(Bloomberg) -- European Central Bank officials confronting faster-than-expected inflation might also wonder if this is just the last stumble before their 2% target looms large.

While the 2.6% outcome for February released on Friday — and a still-stubborn 3.1% result for the so-called core measure — present grounds for caution, the downward momentum in consumer prices is getting harder to ignore.

The slowdown has taken time, but a seventh consecutive report featuring dissipating pressure on the underlying gauge that strips out volatile elements such as energy points to a steady but relentless decline. The headline measure could fall to 2.2% as soon as this month, according to a nowcast by Bloomberg Economics.

Given such signals, almost exactly two years since the Russian invasion of Ukraine turned surging consumer prices into a global inflation crisis, some soothsayers in the euro zone are taking heart. They reckon the ECB, which unveils its first forecasts of the year on March 7, is set to reach a policy turning point soon.

“The ingredients for a return to the inflation target are already there,” said Evelyn Herrmann, an economist at Bank of America in Paris. “The new forecasts may even show core inflation at 2% in 2026. That would mean everything is signaling a return to the target — the only thing that’s lacking is trust in this forecast.”

The February numbers arrived in a week of mixed messages for the global economy. A day earlier, the Federal Reserve’s preferred gauge of underlying US inflation in January rose the most in a nearly a year. 

By contrast, a Group of 20 meeting of finance ministers ended with an acknowledgment that “inflation has receded in most economies” and that “faster-than-expected disinflation” could even take hold.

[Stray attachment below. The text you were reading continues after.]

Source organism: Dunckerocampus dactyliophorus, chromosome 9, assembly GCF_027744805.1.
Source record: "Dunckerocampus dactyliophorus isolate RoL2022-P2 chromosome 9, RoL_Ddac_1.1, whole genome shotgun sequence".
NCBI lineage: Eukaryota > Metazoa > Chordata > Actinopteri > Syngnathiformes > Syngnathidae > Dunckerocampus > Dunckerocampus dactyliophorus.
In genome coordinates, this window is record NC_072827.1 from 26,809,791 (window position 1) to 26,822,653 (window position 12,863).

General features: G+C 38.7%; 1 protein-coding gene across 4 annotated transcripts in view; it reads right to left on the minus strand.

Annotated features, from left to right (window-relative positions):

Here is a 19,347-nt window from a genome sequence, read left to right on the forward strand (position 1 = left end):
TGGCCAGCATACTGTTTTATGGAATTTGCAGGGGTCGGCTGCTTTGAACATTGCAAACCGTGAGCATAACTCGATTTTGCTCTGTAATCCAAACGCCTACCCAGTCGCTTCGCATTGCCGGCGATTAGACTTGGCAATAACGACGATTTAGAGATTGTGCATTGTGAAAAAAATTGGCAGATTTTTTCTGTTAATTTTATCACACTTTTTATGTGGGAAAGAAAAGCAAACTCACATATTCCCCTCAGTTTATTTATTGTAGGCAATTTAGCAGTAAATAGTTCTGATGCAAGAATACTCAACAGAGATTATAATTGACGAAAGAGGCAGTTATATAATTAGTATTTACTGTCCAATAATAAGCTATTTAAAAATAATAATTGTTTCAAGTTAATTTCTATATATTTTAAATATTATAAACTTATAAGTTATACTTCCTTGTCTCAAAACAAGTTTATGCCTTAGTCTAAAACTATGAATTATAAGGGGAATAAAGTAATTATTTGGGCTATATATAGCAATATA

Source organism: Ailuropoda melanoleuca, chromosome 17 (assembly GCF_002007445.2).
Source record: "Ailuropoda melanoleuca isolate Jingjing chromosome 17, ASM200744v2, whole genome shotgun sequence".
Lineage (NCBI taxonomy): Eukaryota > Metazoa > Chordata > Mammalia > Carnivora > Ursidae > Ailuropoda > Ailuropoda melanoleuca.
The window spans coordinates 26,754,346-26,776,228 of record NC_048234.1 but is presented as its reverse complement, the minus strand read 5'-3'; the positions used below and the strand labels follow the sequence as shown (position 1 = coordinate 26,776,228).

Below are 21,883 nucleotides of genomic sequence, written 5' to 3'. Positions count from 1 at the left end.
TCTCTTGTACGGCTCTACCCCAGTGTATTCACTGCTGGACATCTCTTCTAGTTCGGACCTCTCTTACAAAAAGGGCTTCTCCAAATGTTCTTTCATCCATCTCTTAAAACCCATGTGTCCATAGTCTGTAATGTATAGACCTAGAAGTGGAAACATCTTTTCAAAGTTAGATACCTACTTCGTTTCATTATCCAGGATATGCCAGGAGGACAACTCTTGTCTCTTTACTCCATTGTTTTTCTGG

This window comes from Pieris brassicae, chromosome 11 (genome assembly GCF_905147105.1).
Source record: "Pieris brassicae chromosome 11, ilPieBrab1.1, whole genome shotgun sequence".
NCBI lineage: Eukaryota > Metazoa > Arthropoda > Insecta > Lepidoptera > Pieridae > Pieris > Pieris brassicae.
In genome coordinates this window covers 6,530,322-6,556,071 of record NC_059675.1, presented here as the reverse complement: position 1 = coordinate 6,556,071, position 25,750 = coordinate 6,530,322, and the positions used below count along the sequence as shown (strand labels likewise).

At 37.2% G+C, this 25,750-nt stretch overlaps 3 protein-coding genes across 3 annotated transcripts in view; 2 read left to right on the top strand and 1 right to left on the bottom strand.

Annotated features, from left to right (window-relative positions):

While the headline euro-zone number exceeded the 2.5% median forecast of economists, there was plenty else to offer reassurance to policymakers.

National data from the region’s four biggest economies all showed inflation either slowing markedly — as happened in Germany, France and Spain — or in the case of Italy, already stuck already well below 2%.

The overall report for the euro region also contained hopeful elements, according to Jamie Rush and Maeva Cousin of Bloomberg Economics.

“Importantly for the ECB, a modest part of the decline was driven by services price inflation — the bit of the basket policymakers have most influence over,” they wrote in a report.

With such data heading in the right direction, the ECB’s remaining doubts center on wages. A raft of pay deals are being negotiated in the euro zone at present, meaning that it’ll still take weeks or longer for officials to become fully confident that faster inflation isn’t getting entrenched. 

Until now, the evidence on that has been encouraging. In the fourth quarter, negotiated pay rose only 4.5%, down from a record of 4.7% in the prior three months, according to an indicator compiled by the ECB.

Officials in northern European countries such as Germany are staying cautious, but even their comments show how the argument has now shifted to the timing of a move to lower borrowing costs — for which the stars are increasingly aligning toward June.

“Even though it may be very tempting, it is too early to cut interest rates,” Bundesbank chief Joachim Nagel said Feb. 23. “The price outlook is not yet clear enough.”

By contrast, colleagues from southern European countries are already pushing for the ECB to be ready to act.

“March is the date when we have the largest amount of new data in front of us — some data may tell us to discuss interest rate cuts as soon as March,” Portuguese Governor Mario Centeno said in an interview in late February. “I’m not saying that it is likely, but we have to be open.” 

The strength of inflation still on show in the February data do point to the risk of setbacks, as does the US report. 

Even so, policymakers meeting next week are likely to be quietly confident that their shock medicine of unprecedented monetary tightening in the past year or so is doing the trick.

“The current disinflationary process is expected to continue,” ECB President Christine Lagarde told the European Parliament on Feb. 26. “But the Governing Council needs to be confident that it will lead us sustainably to our 2% target.” 

©2024 Bloomberg L.P.